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Lindsay Whalen didn’t score in double figures Thursday night. All four of the other Lynx starters did. Sylvia Fowles celebrated winning the WNBA MVP award with 25 points and four blocks. Rebekkah Brunson had a double-double. Maya Moore was throwing daggers down the stretch.

But, Whalen.

In a playoff game to remember, with the Lynx and Washington Mystics throwing punches and trading runs much of the night, it was Whalen who evoked memories of the past in a building where her retired college jersey hangs.

With the Lynx down two points with less than five minutes left in Game 2 of the league semifinals, Lynx coach Cheryl Reeve put Whalen back in. Over the next 4:45 with Whalen driving, dishing, exhorting the Williams Arena crowd of 9,033 into a frenzy, the Lynx closed out the game on a 20-8 run to win 93-83 and take a 2-0 lead in the best-of-five series that resumes Sunday in Washington.

“Lindsay was unbelievable,” Reeve said. “She found a way to will our team. The 20 minutes she played tonight was vintage Lindsay Whalen. It was good to see in the Barn.”

It was good to see her in the Barn, again.

Unlike Tuesday’s one-sided affair, the Mystics came to play this time. Held to three points in Game 1, guard Kristi Toliver scored 25. So did Elena Delle Donne. The Mystics played with poise, leading by 10 after a quarter — while Whalen, with two fouls, mostly sat out. Washington was up three when the second half began. Down five entering the fourth, the Mystics rallied to lead by two with 4:45 left after Delle Donne’s three-pointer.

Fowles was a beast for the entire game, making 12 of 16 shots, grabbing nine rebounds, with four assists and four blocks. Brunson had 11 points and 10 rebounds while dogging Delle Donne all night. Reeve likes to refer to the Maya Moore roller coaster; up and down. But, after a hit-and-miss first three quarters, she scored 11 of her 22 points in the fourth.

But, Whalen.

She didn’t feel herself in Game 1, after the long layoff while her broken left hand healed. After Tuesday’s game she couldn’t sleep. Wednesday she felt exhausted.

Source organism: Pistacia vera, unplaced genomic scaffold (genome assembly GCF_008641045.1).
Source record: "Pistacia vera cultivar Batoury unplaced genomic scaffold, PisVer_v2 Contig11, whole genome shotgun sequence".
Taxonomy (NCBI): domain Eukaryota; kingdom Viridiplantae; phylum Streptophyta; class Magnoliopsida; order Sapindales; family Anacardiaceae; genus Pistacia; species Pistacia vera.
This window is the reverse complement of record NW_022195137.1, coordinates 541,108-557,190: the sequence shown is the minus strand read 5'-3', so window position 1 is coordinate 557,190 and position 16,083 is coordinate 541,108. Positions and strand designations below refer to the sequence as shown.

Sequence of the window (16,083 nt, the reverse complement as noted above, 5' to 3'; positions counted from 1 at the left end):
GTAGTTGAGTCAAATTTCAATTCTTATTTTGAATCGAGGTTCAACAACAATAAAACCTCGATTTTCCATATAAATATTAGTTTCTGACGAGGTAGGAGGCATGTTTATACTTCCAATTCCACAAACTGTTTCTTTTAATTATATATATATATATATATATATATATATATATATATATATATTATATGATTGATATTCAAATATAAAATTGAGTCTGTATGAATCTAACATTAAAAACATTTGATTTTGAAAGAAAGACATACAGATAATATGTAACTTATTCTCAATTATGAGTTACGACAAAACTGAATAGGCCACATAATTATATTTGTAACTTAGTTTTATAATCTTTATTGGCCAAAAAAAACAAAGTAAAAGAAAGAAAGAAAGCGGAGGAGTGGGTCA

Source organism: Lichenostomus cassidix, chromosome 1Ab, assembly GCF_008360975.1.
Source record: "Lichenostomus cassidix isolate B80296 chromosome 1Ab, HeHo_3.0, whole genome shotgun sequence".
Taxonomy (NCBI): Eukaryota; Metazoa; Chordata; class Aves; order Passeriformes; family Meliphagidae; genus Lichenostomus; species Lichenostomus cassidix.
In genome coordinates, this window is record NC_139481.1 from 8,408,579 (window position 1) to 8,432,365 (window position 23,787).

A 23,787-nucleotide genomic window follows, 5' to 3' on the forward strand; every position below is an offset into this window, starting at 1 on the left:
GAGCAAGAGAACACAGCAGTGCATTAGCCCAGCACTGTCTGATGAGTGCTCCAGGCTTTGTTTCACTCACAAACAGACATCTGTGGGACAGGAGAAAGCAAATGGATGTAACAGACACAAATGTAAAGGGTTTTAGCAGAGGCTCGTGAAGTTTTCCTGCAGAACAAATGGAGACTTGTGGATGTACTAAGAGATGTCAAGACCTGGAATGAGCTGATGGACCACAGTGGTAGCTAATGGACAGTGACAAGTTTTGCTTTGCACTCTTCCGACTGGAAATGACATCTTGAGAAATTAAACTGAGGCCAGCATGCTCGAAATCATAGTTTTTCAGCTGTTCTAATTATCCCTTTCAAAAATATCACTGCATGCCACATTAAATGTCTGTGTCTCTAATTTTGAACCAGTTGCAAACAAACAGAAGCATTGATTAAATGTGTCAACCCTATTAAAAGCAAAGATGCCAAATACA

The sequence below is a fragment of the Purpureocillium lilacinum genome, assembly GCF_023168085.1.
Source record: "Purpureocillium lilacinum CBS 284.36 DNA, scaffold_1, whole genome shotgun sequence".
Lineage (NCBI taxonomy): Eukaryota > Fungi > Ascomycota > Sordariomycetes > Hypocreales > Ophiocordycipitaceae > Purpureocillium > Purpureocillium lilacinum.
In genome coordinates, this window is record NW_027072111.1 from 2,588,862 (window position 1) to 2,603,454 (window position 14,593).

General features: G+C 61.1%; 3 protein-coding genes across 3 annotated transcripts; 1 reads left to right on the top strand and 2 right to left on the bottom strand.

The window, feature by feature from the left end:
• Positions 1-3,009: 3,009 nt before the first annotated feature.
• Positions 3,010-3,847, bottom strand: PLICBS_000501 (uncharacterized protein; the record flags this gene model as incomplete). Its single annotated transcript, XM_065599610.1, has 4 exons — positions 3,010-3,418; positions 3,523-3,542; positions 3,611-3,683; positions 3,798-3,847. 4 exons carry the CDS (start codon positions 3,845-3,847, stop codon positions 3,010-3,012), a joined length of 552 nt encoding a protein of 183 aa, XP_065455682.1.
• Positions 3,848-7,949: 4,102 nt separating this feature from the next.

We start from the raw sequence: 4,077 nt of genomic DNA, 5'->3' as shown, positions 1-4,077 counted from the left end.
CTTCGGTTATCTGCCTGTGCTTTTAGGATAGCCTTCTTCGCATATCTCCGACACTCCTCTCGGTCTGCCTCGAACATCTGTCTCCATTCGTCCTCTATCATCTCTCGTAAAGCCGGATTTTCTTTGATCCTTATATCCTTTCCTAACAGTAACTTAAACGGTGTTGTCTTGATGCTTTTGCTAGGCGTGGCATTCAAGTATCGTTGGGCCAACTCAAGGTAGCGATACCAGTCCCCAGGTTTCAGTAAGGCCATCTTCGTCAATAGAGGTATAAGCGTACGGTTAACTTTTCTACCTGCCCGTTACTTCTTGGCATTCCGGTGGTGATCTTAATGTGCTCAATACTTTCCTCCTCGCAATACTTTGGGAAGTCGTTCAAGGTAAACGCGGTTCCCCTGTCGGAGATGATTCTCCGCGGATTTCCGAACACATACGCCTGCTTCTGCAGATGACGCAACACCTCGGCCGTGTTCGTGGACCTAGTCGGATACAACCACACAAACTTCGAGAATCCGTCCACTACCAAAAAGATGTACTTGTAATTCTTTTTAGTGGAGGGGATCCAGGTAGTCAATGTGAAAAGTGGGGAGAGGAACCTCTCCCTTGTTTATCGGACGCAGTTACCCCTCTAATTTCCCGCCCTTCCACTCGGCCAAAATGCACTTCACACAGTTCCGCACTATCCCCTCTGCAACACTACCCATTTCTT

“I couldn’t take a nap, couldn’t calm down,” she said. “So I had two glasses of wine last night, slept 9½ hours, woke up today and felt great. All day. Energy. There was something about today.”

With 4:17 left Fowles scored on a putback. Tie game. And then the Lynx defense took over. By now the clamps were on Toliver, who was 1-for-6 in the fourth and needed 23 shots for her 25 points. She missed a three and Moore scored while being fouled and made the free throw. Then, after a Mystics miss, Whalen drove the lane and scored and the Barn started coming unhinged.

“Wheezy played awesome,’’ Seimone Augustus said, using Whalen’s nickname. “She was making her Wheezy-type shots. The jellyroll, we call it, with those layups. Back in her element.”

Moore went end to end, putting Lynx up seven. Delle Donne scored, but Moore hit a three. Whalen drove, was fouled and made the free throws, then took a pass from Fowles, turned the corner and scored on a reverse, a jellyroll that put the Lynx up 10.

Game over. Whalen made all three of her fourth-quarter shots, and one of two free throws. For the game she played 20 minutes and she was exhausted. She was also a plus-21 with a game-high seven assists. Moore hit big shots. Fowles made big plays.

But, in the building where she played her college ball, Whalen pushed her team to a win.

Afterward, Fowles was on the podium talking with some wonder how 9,000-plus fans could make so much noise. Sitting next to her, Whalen smiled.

“You know why it’s loud, Syl,” Whalen asked. “It’s the Barn.”